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PLANNING STRATEGIES FOR YOUR COTTAGE OR VACATION PROPERTY

The following tax planning strategies may help you achieve savings in the amount of capital gains tax that would otherwise be payable when you sell or transfer the ownership of your vacation home:

  • Make optimum use of the principal residence exemption.
  • Shift the future growth in the value of your vacation property, by:
    • a direct transfer of ownership to children or grandchildren;
    • transferring ownership to a trust; or
    • creating a life interest and a remainder interest form of ownership.

Some of these strategies may produce actual tax savings while others are intended to achieve merely a deferral of tax.

Utilize the Principal Residence Exemption

Some people may find themselves in the situation of owning one or more properties that are worth less than what they paid for them. Therefore, capital gains tax is not a problem – at least for the time being. Or, in the case of a property that has not been held for a long time, the current market value may not be much higher than the original cost. Also, because some locations are more desirable than others, and real estate prices across Canada do not necessarily follow the same pattern of change, the appreciation in the value of a person’s house may be quite small compared to the gain on the vacation property.

The point that we are making is that you need to carefully consider how your principal residence exemption can be used in the most effective manner because one of the largest elements of the capital gains tax arising in your estate could be related to your vacation property.

Transfer the Ownership to a Child

One way of preventing a capital gain from arising on the future death of you or your spouse is to transfer the ownership now to one or more children. Such a transfer (either as a sale, or as a gift) would have the effect of shifting the ownership and the future growth in value to one or more of your children. Since children normally outlive their parents, such a move will generally have the effect of postponing the time at which there will be a deemed disposition at fair market value of the vacation property. However, as discussed earlier, a transfer of ownership at this time could give rise to an immediate taxable capital gain, because your deemed proceeds of disposition for capital gains purposes would be the current fair market value of the property.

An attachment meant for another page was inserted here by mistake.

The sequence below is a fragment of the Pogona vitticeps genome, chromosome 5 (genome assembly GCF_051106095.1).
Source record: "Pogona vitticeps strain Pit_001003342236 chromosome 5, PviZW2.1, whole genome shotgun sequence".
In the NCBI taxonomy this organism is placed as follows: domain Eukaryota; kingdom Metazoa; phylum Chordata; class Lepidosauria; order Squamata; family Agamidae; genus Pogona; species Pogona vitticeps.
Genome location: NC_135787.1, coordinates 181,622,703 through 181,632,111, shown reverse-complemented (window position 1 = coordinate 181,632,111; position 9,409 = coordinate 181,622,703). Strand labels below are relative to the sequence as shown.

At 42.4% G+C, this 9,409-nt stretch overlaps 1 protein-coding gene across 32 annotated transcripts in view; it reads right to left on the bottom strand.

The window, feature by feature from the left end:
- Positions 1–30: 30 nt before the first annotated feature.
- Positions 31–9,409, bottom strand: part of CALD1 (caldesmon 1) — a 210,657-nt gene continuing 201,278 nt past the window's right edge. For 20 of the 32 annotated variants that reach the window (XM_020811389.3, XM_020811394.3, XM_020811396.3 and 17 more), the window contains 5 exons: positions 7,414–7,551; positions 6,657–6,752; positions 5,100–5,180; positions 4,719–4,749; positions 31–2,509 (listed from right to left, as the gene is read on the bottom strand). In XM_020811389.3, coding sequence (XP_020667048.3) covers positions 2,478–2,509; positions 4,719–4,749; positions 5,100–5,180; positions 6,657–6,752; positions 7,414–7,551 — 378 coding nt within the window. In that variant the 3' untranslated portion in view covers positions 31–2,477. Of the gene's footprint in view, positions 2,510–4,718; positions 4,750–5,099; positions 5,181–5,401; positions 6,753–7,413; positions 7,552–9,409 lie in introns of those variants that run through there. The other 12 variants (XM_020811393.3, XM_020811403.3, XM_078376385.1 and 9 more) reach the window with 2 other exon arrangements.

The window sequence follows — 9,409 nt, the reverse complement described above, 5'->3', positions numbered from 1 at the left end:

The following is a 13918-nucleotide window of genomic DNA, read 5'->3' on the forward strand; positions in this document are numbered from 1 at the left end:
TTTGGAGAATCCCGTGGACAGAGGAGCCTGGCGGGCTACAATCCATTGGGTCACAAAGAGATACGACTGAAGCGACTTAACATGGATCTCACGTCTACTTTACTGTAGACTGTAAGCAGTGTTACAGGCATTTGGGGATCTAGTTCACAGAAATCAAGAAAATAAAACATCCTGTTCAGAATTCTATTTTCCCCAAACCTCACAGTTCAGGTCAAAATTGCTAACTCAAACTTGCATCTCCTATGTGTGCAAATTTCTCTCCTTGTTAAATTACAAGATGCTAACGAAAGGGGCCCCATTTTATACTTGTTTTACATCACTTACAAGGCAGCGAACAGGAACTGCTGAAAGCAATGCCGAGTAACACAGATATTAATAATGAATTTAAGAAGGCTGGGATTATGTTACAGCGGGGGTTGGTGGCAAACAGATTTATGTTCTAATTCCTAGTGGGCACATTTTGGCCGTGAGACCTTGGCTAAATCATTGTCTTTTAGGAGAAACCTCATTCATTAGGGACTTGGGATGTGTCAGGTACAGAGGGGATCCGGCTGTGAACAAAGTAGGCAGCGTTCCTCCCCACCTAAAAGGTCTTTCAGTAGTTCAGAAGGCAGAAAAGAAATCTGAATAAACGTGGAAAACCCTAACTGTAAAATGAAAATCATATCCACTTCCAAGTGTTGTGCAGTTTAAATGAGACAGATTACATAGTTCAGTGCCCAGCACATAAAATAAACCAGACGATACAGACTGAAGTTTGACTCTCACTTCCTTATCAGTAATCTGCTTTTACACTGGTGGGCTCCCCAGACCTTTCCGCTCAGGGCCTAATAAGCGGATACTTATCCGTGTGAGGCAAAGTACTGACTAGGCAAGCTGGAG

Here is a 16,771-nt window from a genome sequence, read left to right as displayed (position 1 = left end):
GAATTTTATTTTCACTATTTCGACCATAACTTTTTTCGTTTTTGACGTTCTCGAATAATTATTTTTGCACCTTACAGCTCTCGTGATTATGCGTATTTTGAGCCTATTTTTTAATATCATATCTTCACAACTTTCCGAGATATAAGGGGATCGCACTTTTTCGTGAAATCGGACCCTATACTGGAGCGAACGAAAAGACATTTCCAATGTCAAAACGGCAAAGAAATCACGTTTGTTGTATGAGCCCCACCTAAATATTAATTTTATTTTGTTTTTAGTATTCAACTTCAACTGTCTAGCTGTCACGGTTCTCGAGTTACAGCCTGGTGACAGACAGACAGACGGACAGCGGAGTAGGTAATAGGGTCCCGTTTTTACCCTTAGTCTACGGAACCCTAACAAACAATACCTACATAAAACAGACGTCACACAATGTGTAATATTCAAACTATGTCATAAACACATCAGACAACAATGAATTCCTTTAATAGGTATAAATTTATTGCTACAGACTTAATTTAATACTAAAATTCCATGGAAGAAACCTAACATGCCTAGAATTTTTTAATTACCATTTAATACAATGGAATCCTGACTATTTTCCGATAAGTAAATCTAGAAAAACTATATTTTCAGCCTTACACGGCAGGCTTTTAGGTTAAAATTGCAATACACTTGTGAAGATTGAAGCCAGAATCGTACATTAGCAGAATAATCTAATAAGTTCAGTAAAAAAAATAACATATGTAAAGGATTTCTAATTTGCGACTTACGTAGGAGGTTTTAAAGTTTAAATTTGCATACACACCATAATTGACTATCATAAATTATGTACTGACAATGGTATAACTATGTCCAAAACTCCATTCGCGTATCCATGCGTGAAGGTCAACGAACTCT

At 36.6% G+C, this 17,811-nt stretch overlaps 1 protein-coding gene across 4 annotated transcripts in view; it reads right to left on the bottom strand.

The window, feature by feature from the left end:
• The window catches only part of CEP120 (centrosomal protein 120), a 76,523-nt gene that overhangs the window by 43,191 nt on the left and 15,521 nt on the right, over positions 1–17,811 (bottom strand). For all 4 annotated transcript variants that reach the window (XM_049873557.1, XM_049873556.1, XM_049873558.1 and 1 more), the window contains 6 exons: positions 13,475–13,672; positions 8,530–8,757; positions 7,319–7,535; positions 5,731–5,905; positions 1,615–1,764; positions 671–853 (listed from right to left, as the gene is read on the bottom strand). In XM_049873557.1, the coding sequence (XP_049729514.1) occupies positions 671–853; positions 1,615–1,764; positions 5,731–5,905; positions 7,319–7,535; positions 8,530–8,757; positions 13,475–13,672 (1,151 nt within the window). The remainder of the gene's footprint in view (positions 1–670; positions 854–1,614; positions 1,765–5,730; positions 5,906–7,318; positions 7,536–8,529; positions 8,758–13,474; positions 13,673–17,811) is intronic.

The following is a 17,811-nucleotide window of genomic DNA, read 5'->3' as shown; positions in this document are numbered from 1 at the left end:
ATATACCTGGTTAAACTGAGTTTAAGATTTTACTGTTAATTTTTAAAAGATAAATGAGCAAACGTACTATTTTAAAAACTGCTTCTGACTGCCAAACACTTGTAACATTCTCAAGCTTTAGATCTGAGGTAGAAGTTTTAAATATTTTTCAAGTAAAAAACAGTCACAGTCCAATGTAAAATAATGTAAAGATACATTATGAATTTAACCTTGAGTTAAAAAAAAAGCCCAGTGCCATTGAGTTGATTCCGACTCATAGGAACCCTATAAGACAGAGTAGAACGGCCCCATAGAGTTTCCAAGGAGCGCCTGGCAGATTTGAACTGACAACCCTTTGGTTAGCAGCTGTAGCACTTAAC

Transfer the Ownership to a Trust

Over the past 20 to 30 years, many vacation properties were transferred into family trusts for tax and estate planning reasons. In spite of various tax changes, trusts continue to be extremely effective estate planning tools in many situations. There are several reasons for the popularity of a trust being used as a vehicle for holding the ownership of a vacation property. Many people are reluctant to transfer ownership directly to one or more children for a variety of reasons. For example, how can you know what the relationship will be like with any of your children in the future? You may not want to lose the legal control over your vacation home, as well as the legal right to use the property. A trust is a useful vehicle for dealing with some of these concerns, and for keeping the ownership of the cottage “one step removed” from the children.

Create a Life Interest and a Remainder Interest

Another planning technique which can produce results that are similar to those achieved with the use of trust, involves the creation of a life interest and a remainder interest in your cottage. If you already own a vacation property, this would mean altering the form of ownership so that one or more of your children would be granted a remainder interest in the property. You and/or your spouse would retain a life interest.

Buying Life Insurance to Cover Future Tax Liabilities

It is worth mentioning here that in many situations, the least expensive solution to the capital gains tax problem on your vacation property may be to purchase enough life insurance to cover the future capital gains tax liability. Therefore, instead of setting up a trust (and possibly paying tax on a taxable capital gain that is triggered on the transfer into the trust), it may be better to acquire some form of permanent life insurance (such as universal life or Term-to-100 insurance) to provide funds to cover the tax.

Obviously, there is a cost in taking out life insurance, and the older you are, the more expensive it is. If you are in your sixties or seventies, the premiums may be prohibitive on the amount of insurance that would fully cover the future capital gains tax liability. A further consideration is that the capital gains tax exposure on your vacation property will keep rising, if the property grows in value. Therefore, the amount of life insurance that you take out today may not be enough in five, 10 or 20 years’ time.

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